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Well, thank you very much for inviting me. It's interesting what has happenned to Pakistan Not just to Pakistan as a country but to the image of Pakistan in the West Now, there are two ways of looking at the country. One way of looking at the country is purely from the so-called security needs of the West. Which is "What is Pakistan in the western interest?" "What interests people among the political elites in the European Union and the United States of America in Pakistan?" "To what extent is this justified?" and "what is the impact of this interest in Pakistan itself?" That, for me, is a useful way of looking at Pakistan. If you look at the coverage of Pakistan in the western media by and large the mainstream media the coverage of Pakistan takes the following form: this is a country where lunatic fanatics are running wild and unless they are brought under control they will capture the pakistani nuclear weapons and then who knows who they'll use them against. This is a very dominant theme. The fear created by the fact that this country has nuclear weapons. Let's start with that, actually because it's a useful way into the country. Is it fair fo a country to have nuclear weapons? Yes. Without any doubt. Every country. The only country so far that has used nuclear weapons we don't even have to name it. Because it never happenned twice. We have, at the moment a massive and hysterical campaign against Iran on this issue. The North Koreans are under heavy fire. The countries whose nuclear weapons have been accepted by and large are India and Israel within that region. And the Israelis put massive pressure on the United States both directly and indirectly through the lobby system to try and prevent any state they regard as potentially hostile from aquiring these weapons. That is why Pakistan's nuclear weapons have come to the forefront and of course the war in Afghanistan. Now: Pakistan aquired these nuclear weapons at the time of a previous war on Afghanistan-- that war was opposed by the whole of Europe. Because the Russians had then occupied Afghanistan. Some of you are too young to remember it, the older ones amongst us do. From 1979 to 1989 the Soviet Union occupied Afghanistan to help a government which was friendly to them and which they had helped to put into power. And that war against the Afghans created the mess which carries on to this day. I was one of those who --those of you who know my work will know i was very strongly opposed to the soviet military intervention in Afghanistan. I was quite isolated even within the left on this question. Because people who believe they need outside states to come and do things for them suffer from a weakness and so it's not purely accidental that many of those who supported in Pakistan the Russian invasion and occupation of Afghanistan have a very similar attitude to the United States and the NATO forces there. But the russian invasion was wrong because it was a total breach of afghan sovereignty and because--I wrote at the time that if the Soviet Union enters Afghanistan this will create a brutal and corrupting civil war which will leave that region in a mess for the next thirty to forty years. I wrote in '79 when the Russian troops entered Unfortunately I've been proved right. I wish it wasn't the case. And it was during that period that the West backed the jihadis backed one of the most brutal and brutalizing military dictatorships that Pakistan has ever had and that is saying quite a lot because we've had many but general Zia ul-Haq's rule in the country was one of the worst ever because he succeeded in brutalizing the country's political culture and he made the army the ideological offensive inside the Pakistan army by general Zia ul-Haq was to characterize it as an islamist army --a muslim army --- something that had never been done before, either by previous dictators or by any civilian government. And the reason this was done: because the fight against the russians was launched in the name of Islam. and the national security advisor of the United States Brzezinski actually went to the frontier in Peshawar and told the large number of beareded folk who were photographed with him, "Go and wage the jihad --- we are with you." So, i say all this --- hopefully many of you are aware of it -- to show that nothing happens without a cause. And that many of the groups active on the extreme fringes of religion muslim extremist groups in Pakistan today are directly linked to the groups that were set up from the top during the first afghan war against the Russians. They were set up, trained, given money and they fought. And then when the west left after the Russians decided to withdraw in 1989 (december) these groups were left orphaned. So they developped a life of their own they had got used to operating in certain ways and they carried on operating in those ways. And then some of them who actually believe that they had defeated the Russians on their own ignoring all the help given by the West to them especially the United States of America which poured in money and weaponery and many of the catachisms for the religious schools were printed by the University of Arizona -- actually printed there, with their mark on them. So... this has left a terrible legacy now. And when these groups fall out with the west, then they behave in the same way that they were taught to behave against the Russians. And that is what we have been witnessing. The leadership of Al-Qaida was politicized in the war against the Russians in Afghanistan. And believing, like many other jihadi groups created by the pakistani military intelligence in the '80s that you have defeated the big Red Army, they felt they could repeat the exercice. First with India, by infiltrating Kashmir with the help of the Pakistan government and secondly why not take on America as well; we've defeated one superpower, we can defeat another. But given they had never defeated one superpower it was just crazy to think they could defeat another but you can --- that was their imagination. They imagined that they had defeated the Soviet Union on their own and now, some of them, weak though they are, imagine that they will defeat the United States. So, these are the origins of the clashes that we are seeing in Pakistan today and which excites so much attention in the West. Why do they excite so much attention? Because the West in is Afghanistan. And what always puzzles me is the way in which the populations, I mean, of North America and Western Europe have become so acclimatized to war and occupation. It has happenned quite easily. And the reason I think it has happened is two-fold: if we take the official reason, that it's a response to 9/11 and the war on terror then let us follow that argument through. If you want to look at what happenned on 9/11 they were dramatic, sensational spectacular acts of terrorism against the only dominant power in the world today --- the only super power --- which targeted two big buildings: one in Washington, DC and the other in New York and following those attacks, that group has not been able to do anything as spectacular again. And there were previews of them in the attacks on the embassies in Kenya and the attacks on the USS Cole in Yemen. And then the hits of 9/11. What was the function of these attacks? In Osama Bin Laden's own words, the function of these attacks was to strike the superpower where it hurt. But you know, that is what all terrorist groups think: that its spectacular acts, when it carries them out, hurt. Well they may hurt temporarily, but they leave very little long-term impact. After all, there's a history of terrorism in Europe which has nothing to do with Islam. The Irish war of the IRA against the British, they almost carried off an incredibly spectacular attack and wiping out the entire British cabinet in the Brighton Hotel --- including Margaret Thatcher. Had they blown up Margaret Thatcher and her entire cabinet, it would have been totally spectacular, which no one else could have competed with, neither Al Qaida or any other group, because you wouldn't have seen anything like it. The Spanish carried out the execution --- Basque terrorists carried out the execution of Luis Carrero-Blanco, Franco's late prime minister just blown up into the sky. During the 60s, you had terrorist groups operating in Italy, in Germany and Japan, three former Axis powers. So it's not that terrorism is totally new. And how were they dealt with? They were essentially dealt with, in the case of Ireland, through political negociation. And in the case of the smaller terrorist groups, by police action, essentially. Systematic police work: capture, arrest, charge, bring to trial, and lock up. And that was that. This act was elevated to such an extent that they said, we don't need to attack them like we would deal any other group but you occupy the country from which they are based, and of course what these people do when they know the country where they are based is going to be occupied is they shift. They have no loyalty to any country-- terrorist groups rarely do. They move, they're extremely mobile so they shifted from Afghanistan to Pakistan or God knows where, no one is 100% sure where they are. So that led to a war and occupation in Afghanistan, where the Afghan basically allowed the West to come in, no one fought them. They took Kabul without a fight in alliance with the Northern Alliance leaders from the North and put in a regime in power. I mean, Karzai and his chumps... The only credibility of this regime and its legitimacy derives from the NATO occupation of the country. Everyone now admits this quite openly, it's not even a secret. And it's old-fashioned colonialism. You occupy a country, you think you can run it, you put people in power. And the reason it's been accepted is because it is linked to a (?) perception in the West that Islam itself is the ennemy. This is all related to Pakistan, by the way, and the interest in Pakistan. More books have been published on Islam since 9/11 than in the previous 500 years. So islam has become a very privileged religion, suddenly. And even there, i would say that one reason Islam is under fire is not because anyone serious who knows about these things, as many in the United States do, believe that islamic culture, or islam as a religion poses any threat. It just so happens, also, that the bulk of the world's cheap oil lies underneath lands which for accidental reasons happen to be occupied by muslism. So you have the world's largest energy source underneath muslim lands. So in a situation where the world is changing and in transition it becomes quite useful to built this great bogey. So first, we have the occupation of Iraq and the figures now coming out are that over a million Iraqis have died since the country was occupied. Over a million. And in a Europe supposedly obsessed with human rights, this doesn't matter all that much. It doesn't matter. Then you have in Afghanistan growing civilian casualties now. And then you have Blackwater officers in Blackwater contingents being set up in major pakistani cities: in Karachi, Lahore, and I'm told even Rawalpindi to carry out special black ops missions within Pakistan, and have access to the utilisation of drones within Pakistan. And the war in Afghanistan in spilling over into Pakistan, into the frontier province essentially, but not just there. And this is all the west can think about. "How can we win this war?" And why is the Pakistani military not helping us as much as they should, given we are paying them billions of dollars. The problem is that --why the war is spilling over is because, as everyone acknowledges, the border between Afghanistan and Pakistan has always been a soft border. You have the same people living on either side, speaking the same language, often villages looking at eachother with the same tribes on both sides and intermarriages taking place. And nobody, neither the British when they ruled that area tried even to police the border, it was accepted that the Pashtun people would cross it whenever they wished to. And the pakistani government carried that on and now to-- it's impossible. NATO can try policing it; you try building a wall over a thousand miles long you'd had to rival the great wall of China. If you can do it. I don't think it can be done. So what is required in that region is a political solution, not a military one. As the Russians discovered, those of you who are interested: in yesterday's Financial Times, they'd interviewed three Russian generals who fought in the afghan war and who give incredibly warm and useful advice to their american successors. "This is what we did. This is why we got it totally wrong. And we don't say this to you out of any joy, but you're not going to win this war. So the sooner you get out the better for you, and the better for those guys who are living there because it can only get worse the more troops you send." These are russian generals who now follow the war very closely. As some russian helicopter pilots who were killing Afghans during the eighties have been hired, the younger ones have been hired by the United States because they said, you know, "You know the region very well". So this is now spilling over into Pakistan. And then the question becomes: Oh my god!, Pakistan is being destabilised, is unstable--it is! But destabilising it further doesn't help. Because it's not that Pakistan's nuclear weapons could ever be captured by any group outside the pakistani military just can't happen any more than israeli nuclear weapons could be captured by a bunch of crazed settlers from Brooklyn or american nuclear weapons captured by born-again christian groups egged on by Rush Limbaugh --- it doesn't happen like that! Or India, or anyone. You know, these are the most heavily guarded facilities in each country. And for good reason. But the danger is not that any of the jihadi groups can take them; the danger, the real danger, is that if the West carries on like this, and if the war continues to spill into Pakistan, there is a danger (and it's only a danger, or a threat) that the pakistani military could split. And were the pakistani military to split, then all bets are off, really. We don't know what will happen. We will have a very unpleasant civil war in the country. It's never happened before, the military high command is very confident it won't happen...I'm not so confident. And the reason I'm not so confident is precisely for two reasons. One: what the army became, the way i started this talk today in the eighties and nineties the ideology of the army was an islamic army. People were sent into the army, secular practices inside the military were stopped, mullahs --- mainly belonging to the Jamaat-e-Islami were sent to educate soldiers teach them, preach the sermons after compulsory friday prayers and the ideology of the army was, "you're a muslim army, you have only two ennemies: one are the hindus in India and the second are the godless: communists, atheists who are occupying Afghanistan. and these are the ones we are fighting today. Now this has been the ideology fed into the military since 79. No one has had any counter to it. And then you suddenly turn this army on its own people. Whatever you might think of them. That is how the military sees it. The younger officers who are now being asked to go and kill other muslims. Because if that's the education you've given them, then unless a counter-education is provided within the military and instore "no, you're not what we said you were, you are essentially an army to protect Pakistan from whoever attacks it", but no one's ever done that. So within the army --- this is not talked about much but I know this for a fact --- that many junior officers send into the border regions to fight don't fight. Many soldiers don't fight, they surrender. Many inform the militant groups in Waziristan they are coming for you on such and such a day so they are not there so they avoid clashes. This is what is going on and of course, if someone like me is aware of this, simply by talking to people, including some people who've left the army, then of course pakistani military intelligence and the United States are aware of it even better than I am. And the question then is, "Why carry on in this way, carry on provocatively in this way?" And the double-standards which exist on the part of the West do drive people crazy you have to know that. I give you one example of these double-standards just one. The same day that an Iranian woman demonstrator was shot in the street in Teheran during the recent rubble after people protested that Ahmadinejad had rigged the elections which seems very likely and this innocent woman caught in cross-fire shot dead and suddenly this became the big story on every single news channel in the West. Every single news channel. And the United States president, with moist eyes, referred to it at a press conference. But there were no moist eyes either by him or by the media network or by the European Union Politicians when on that very same day a U.S. drone struck a village and killed 50 innocent women and children in Pakistan. 50. Not one. These are double-standards. That one life is worth more than other lives. And that is the way in which the war in Iraq has been covered that the people who invaded Iraq, the United States and its allies, refused to count Iraqi dead. They said we're not going to do it. They didn't do it in Vietnam. They didn't do it in Iraq. They are not doing it in Afghanistan and they don't care about what happens in Pakistan. And I say this to you very sharply, because unless you understand these things you cannot understand the anger against the United States and increasingly against its european subcontractors in that region. But it exists. When you look at the countries involved in Afghanistan apart from your own, new East-European satellite states of Washington: the Ukraine, Polland, Bulgaria, Georgia, Romania --- they have troops in Afghanistan. I wonder what they must be thinking as they find a president elected without an opponent. Does it make them think "Oh, this is similar." But this is why it's a joke, what is going on in that part of the world. Now what are the real problems confronting Pakistan, apart --- the war is a big problem, I don't deny that, because it's destabilising the country. Okay, let's accept that, whatever people may feel about the war. That is the effect in Pakistan. The real problem, as I point out in the book which Ravinder held up, is that the real dual in Pakistan, the real dual is not between people, the United States, except indirectly, or between the Pakistan army and the United States, the real struggle that goes on is a struggle between the elites that have governed the country militarily and civilian and a large majority of ordinary people. That is the real struggle. It's a country of nearly 200 million people, Pakistan. It's not like Afghanistan, which they can't subjugate, even though it's a country of 24 or 25 million people. Pakistan is approaching --- its population is approaching 200 million. You know. You have large, huge cities. And it is not the case that all what these millions or hundreds of millions of people think about all the time is religion. I promise you that. And anyone who's lived in Pakistan or knows it or travels to it will know. They don't think about religion all the time at all, it's...they follow the rituals in many cases, no one is obsessed with it. Nor is it the case that women can't walk the streets of Karachi or Lahore, or Islamabad, or Rawalpindi --- they do. All the time. I mean they are very lively cities. So this image of Pakistan which has crept in of this country which has totally been fundamentalized is wrong. It's not the case. The religious --- the moderate religious parties themselves get a very tiny percentage of the votes when elections take place. And the jihadi groups --- all of them put together --- I would be very suprised (the intelligence figures vary inside and outside Pakistan) if there were more than between 80 to 100 thousand people involved. With the spillage of the war into Pakistan, it it going beyond these groups and lots of the tribal groups in the frontier region are getting involved, especially the Pashtun tribes who see this as an attack on them and their integrity. But for the rest of Pakistan, the real problems are what? The real problems are that 60% of the country's children are born moderately or severely stunted because of malnutrition. Now 60% is a UN statistic. It's a horrific figure if you think about it. The real problem --- when I was working on this book, I used to go into people's homes to speak in our language and just ask people if you had a wishlist of three things, what would you like the most? I promise you, nobody mentionned "we want more religion". No one. What people did say, invariably, to me was: one meal a day, a proper meal a day for us and our children, education, somewhere to live with running water and electricity. In different ways. They didn't all reply in the same way, but in different ways, when I was looking at my notes, everyone had virtually said that. So education: you know, people sometimes say: why do kids go to the religious schools? I'll tell you why. If you're a poor guy in a poor family, you've got six kids and a mullah comes to you and says give me your son --- they never say girls --- give me your son and I'll educated him, I'll clothe him I'll feed him for eight years, you say okay, maybe he'll get some education. They don't asked too closely what the education will be, they're pleased someone is offering to do it. Now the question is: why has the pakistani state, which has been in existence for over sixty years failed to provide a basic educational system for its people. And the reason for that is that it has been governed by venal, corrupt elites which have been more interested in looting the country's ressources and lining their own pockets than doing anything for the people. And that remains a problem today and it makes no difference whether it's the military --- on this level --- whether it's the military or civilian supposedly elected governments in power. General Musharraf, the last military dictator who's written about in the western media as being very enlightened and all this, well I don't know about that, what I do know is he was totally corrupt. Because on the general salary you cannot afford buying large appartments in Manhattan or overlooking Hyde park in London, where is this money coming from? And everyone knows where it's come from. And here the contrast with neighboring countries is interesting. A lot of people in India will tell you --- experts and critical experts --- that most indian generals who retire retire into two or three bedrooms appartments which have been made available to them. Not in Pakistan. Where the current commander in chief of the army general Kiani who came to power a few years ago already has a huge house in Islamabad he used preparing to become chief of the army. So it's not just the civilian politicians who are corrupt, this corruption eats the top level of the army too. The civilian politicians, of course, are a disgrace to the country. You have three different gangs and they exchange power regularly, you have the PPP gang which is currently led by Asif Zardari who --- the only reason he's president is because his wife was assassinated and she took democracy to new levels by bequeathing the party to her family in a written will. At the very moment she was being praised as the princess of democracy on western television channels, the will was being read out before the leaders of her party who assembled like second-grade retainers and heard the will being read out, in which she said "My son becomes leader of the party. Until he comes of age, my husband will be the caretaker, president and so the husband is elected president, one of the most corrupt politicians Pakistan has produced in its entire history. There were three cases registered against him in european courts. One in Spain, in Barcelona, one in Geneva, and one in London. All of them mysteriously dissapeared. So it's not just Karzai who's corrupt in Afghanistan, we know that. His twin in Islamabad is just as corrupt, if not worse. All they think about is making money. Politics is a means to make money. Nothing else. And the people waiting to take over are not as skilled in it, but they're not bad, you know. Nawaz Sharif and his brother. And then there's a third gang based is Gujrat who serves any government that wants their help provided they can make a bit on the side. These three groupings have dominated civilian politics in Pakistan while the military dominates the military politics and deals with all these groups, often they work with the military. So you can actually name and shame this elite, which I do in my book. Say who they are, where their wealth came from and how it continues to grow. So the United States Ambassador Anne W. Patterson recently --- or not recently but about a year ago was visited by european intelligence chief who told me this himself, I can't name him or his country, because he made me promise not to name him, so I said okay I won't, but he said I was astonished. I went to call on the United States Ambassador as every visiting intelligence chief does because that's where we get a view of what the big power thinks, and he said "she said to me bluntly 'we are very happy with Zardari, because when we had Musharraf he would promise us one thing in Washington and come back and do a different thing here --- Zardari does whatever we ask him to do.' " And this guy was totally shocked by the cynicism --- I wasn't, actually. I said, well, look. Why are you shocked? The U.S. embassy is, you know, the viceregal lodge, I mean they run the country. And so the fact that she's saying it is very significant and so I said you shouldn't be critical of her for her candor, you should be critical of her for her lack of judgement. And thinking this is the guy who is going to do the business for them in Pakistan when he is absolutely despised and loathed by swades of the population including half his own party. And half the country believes he organized the assasination of his own wife. I don't believe that, by the way, but I pass it on that this perception is very strong in Pakistan. Ordinary people will tell you, if you say do you know who killed Benazir? --- of course there's a layer who thinks everything bad is always done by the americans, but on this occasion they are completely outnumbered by those who think that Zardari had his wife killed. So if you ask with a straight face why, why do you think he would do that?, they say "Why? How can you ask? Look where he is!" People believe it. They have no proof, I mean there is circumstantial evidence but no real proof, but people believe it, which gives you an idea of the extent to which the people have become cynical of their politicians. And this cynicism is dangerous. What surprises me whenever I return to the country is how few people still are attracted to the religious groups. Given this big vacuum, you'd think more would go over, but they don't. They don't trust them. So the question in Pakistan, reimagining Pakistan for me is quite simple, actually. I think that one honnest government which used the money it's getting from the West not to line its own pockets and to shore up its banks accounts abroad but which used the money to create a social infrastructure for the country, that is by the state, not by private companies, by the state, and education, educational, health, subsidized food, all this could be done, it's not a utopian dream at all. It could be done, the money is there. The money is given by the west, a lot goes on to supplying the army. But still, there's enough left over. I mean, how much does it cost to build and create six teachers training universities in the country? Six I think would do the trick. Just to train teachers. Because you have to train people how to teach, that arthas been lost in Pakistan. It doesn't cost that much. And people are desperate for it. And you know, numbers of people told me they said --- and you know, do you think it's bad --- these were poor people, virtually barely literate themselves --- do you think it's wrong of us to also think that if we get an education system, that our children should be allowed to learn english? I said no, it's very good idea. And they said but do you think it's anti-islamic? And I said why, Malaysia has done it, it's a large muslim country. And english was made compulsory by Dr. Mahathir thirty years ago he said whatever you learn, malaysian or chinese, you have to speak english, because without knowing english you can't read all the research which is going on in the West and you can't develop. And people were amazed when I said that to them in Pakistan, I said Malaysia can do it and we can't do it? Why shouldn't you learn english, why should english be a monopoly just of the elite? But the elite preserves and clings to this monopoly like anything. I want to tell you one story because it's very indicative. An acquaintance of mine who's a very wealthy furniture dealer his family has been trading in furniture hundreds of years he's a single guy, and he told me that once, you know, I would look and my chauffeur would come to drive me somewhere and this little girl would come out with him and hug him and not want him to go and I said to him how old is this child? And he said five or six. So he said --- I did feel bad --- I said where are you sending her to school? And he said, the chauffeur laughed in my face and said sending her to school, where? we are poor people. so he said, look, I'm prepared to pay for her to be educated, do you mind? He said no, please. So this guy took the girl with her parents --- her father was driving --- to a shop, found clothes for her, good clothes, went to the top school in the country, privatized, run just for the kids of the rich, but because they all knew him they were waiting for him. He rang and said I'm coming with this little girl. They said fine, so he introduced. So he said how much? I'd like to pay, how long will her education take? eight to ten years. So they were a bit surprised, they said fine. How much will it be? So he wrote out a massive check. Gave it to the --- he said here, she will be calm, the car will bring her to the just educator. Then the headmistress of the school said What is the child's name? So he gave her name. And he said oh but, that's not your name. And he said no, she's not my child. But I'm paying for her to be educated. And they said do you mind telling me who's child she is? He said she's my chauffeur's child. She said we're very sorry, we can't take her. Because you know, other parents would object. That we are taking a chauffeur's daughter. He just freaked, tore up his check and left. So I said well what did you do? He said I went to a Jesus and Mary convent. A catholic school, told them what the story was, they took her on, said no problem at all, and I built them a new building to teach the kids science. So, I just give you that story to show you how depraved that elite is. And debased it is, that it can't even permit the poor to be educated. I mean it lives in a different time and this has nothing whatsoever to do with religion. This has to do with the way that country is run. These are very real problems which are not being sorted out. And one reason there is no pressure from the West to do this is because we have a culture in the West since the eighties which is as you know, it's now collapsing, a neo-liberal culture. Which denies the state to do too much anyway. And when everything is being privatized in the Western world, it becomes difficult for them to suggest to countries elsewhere that they should do what the west, what the european countries were doing after the second world war, which is building up social welfare, social democratic systems. That was not permitted by the Washington Consensus. Or frowned upon. And we've seen the results now, as the crisis hits deeper and deeper. Yesterday Dubai and tomorrow God knows what. So these are the problems that confront Pakistan, which are solvable, and added to that is the problem of the war. And if these are not seen together, then you only get a very one-sided and partial view of the country. So it is seen only from the point of view of so-called security needs of the West, most of which are fake anyway. I land there.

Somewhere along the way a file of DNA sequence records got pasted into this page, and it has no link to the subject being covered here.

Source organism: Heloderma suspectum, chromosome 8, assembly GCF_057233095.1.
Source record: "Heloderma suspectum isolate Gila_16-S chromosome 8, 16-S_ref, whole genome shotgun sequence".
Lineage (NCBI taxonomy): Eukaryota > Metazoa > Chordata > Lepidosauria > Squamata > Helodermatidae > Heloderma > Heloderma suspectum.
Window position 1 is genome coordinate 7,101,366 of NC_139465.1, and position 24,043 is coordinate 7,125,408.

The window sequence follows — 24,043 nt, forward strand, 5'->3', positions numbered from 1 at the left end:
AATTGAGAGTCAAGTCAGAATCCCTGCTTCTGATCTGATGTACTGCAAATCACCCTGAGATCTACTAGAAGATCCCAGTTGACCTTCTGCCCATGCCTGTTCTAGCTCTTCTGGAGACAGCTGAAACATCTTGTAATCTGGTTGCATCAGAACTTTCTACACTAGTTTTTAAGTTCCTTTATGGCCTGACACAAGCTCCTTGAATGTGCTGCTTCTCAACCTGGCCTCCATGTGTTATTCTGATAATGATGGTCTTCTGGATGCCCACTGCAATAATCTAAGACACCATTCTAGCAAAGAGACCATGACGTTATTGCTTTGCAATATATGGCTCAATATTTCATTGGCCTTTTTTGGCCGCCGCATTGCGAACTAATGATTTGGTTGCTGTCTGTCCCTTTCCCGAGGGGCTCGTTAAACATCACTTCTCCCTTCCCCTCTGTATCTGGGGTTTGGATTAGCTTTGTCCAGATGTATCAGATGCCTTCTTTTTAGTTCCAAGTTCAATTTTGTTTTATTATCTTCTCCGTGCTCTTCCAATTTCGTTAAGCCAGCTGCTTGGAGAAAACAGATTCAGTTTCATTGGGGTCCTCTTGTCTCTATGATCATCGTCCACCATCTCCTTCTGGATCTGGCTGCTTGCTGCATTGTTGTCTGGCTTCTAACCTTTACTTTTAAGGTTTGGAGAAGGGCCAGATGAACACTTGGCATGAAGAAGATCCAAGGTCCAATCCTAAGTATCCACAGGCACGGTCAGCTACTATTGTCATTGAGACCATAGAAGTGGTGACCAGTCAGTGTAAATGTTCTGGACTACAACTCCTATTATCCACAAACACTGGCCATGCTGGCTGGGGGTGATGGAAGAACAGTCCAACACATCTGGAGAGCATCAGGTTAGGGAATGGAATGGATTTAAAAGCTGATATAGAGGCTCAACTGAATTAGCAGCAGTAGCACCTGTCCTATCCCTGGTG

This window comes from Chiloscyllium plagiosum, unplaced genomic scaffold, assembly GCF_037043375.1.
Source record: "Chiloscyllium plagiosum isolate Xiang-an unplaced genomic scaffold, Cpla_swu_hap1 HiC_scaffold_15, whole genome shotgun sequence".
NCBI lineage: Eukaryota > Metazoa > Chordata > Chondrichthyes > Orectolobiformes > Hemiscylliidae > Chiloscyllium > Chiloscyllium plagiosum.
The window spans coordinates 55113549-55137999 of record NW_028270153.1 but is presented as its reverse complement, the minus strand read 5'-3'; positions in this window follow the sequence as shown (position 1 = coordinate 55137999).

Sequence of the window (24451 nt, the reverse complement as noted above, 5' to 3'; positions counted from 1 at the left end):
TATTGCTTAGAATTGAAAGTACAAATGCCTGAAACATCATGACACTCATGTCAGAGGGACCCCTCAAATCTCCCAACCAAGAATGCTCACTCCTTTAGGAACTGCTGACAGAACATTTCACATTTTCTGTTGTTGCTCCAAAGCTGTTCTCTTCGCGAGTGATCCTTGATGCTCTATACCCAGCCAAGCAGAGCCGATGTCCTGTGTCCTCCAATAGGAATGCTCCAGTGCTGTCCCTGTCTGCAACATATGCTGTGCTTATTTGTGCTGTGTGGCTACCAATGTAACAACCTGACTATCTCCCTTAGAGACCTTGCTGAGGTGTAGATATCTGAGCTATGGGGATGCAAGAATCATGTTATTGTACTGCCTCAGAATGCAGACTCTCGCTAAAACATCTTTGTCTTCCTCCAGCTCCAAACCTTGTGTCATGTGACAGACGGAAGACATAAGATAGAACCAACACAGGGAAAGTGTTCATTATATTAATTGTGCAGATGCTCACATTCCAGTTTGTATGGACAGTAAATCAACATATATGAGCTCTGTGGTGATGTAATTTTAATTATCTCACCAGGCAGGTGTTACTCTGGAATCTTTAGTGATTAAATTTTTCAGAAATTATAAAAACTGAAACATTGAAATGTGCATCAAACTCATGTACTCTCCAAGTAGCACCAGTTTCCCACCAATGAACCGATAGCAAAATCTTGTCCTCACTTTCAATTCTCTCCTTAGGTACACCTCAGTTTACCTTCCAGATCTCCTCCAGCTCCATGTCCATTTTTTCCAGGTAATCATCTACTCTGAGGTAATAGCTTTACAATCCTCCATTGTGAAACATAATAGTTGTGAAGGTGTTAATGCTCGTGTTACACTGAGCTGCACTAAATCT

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Duration: 44 minutes and 48 seconds
Country: Denmark
Language: English
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Posted by: sgentile on May 8, 2010

Tariq Ali speaks about Pakistan and Afghanistan at the University of Copenhagen's Asian Dynamics Initiative on 2 December 2009.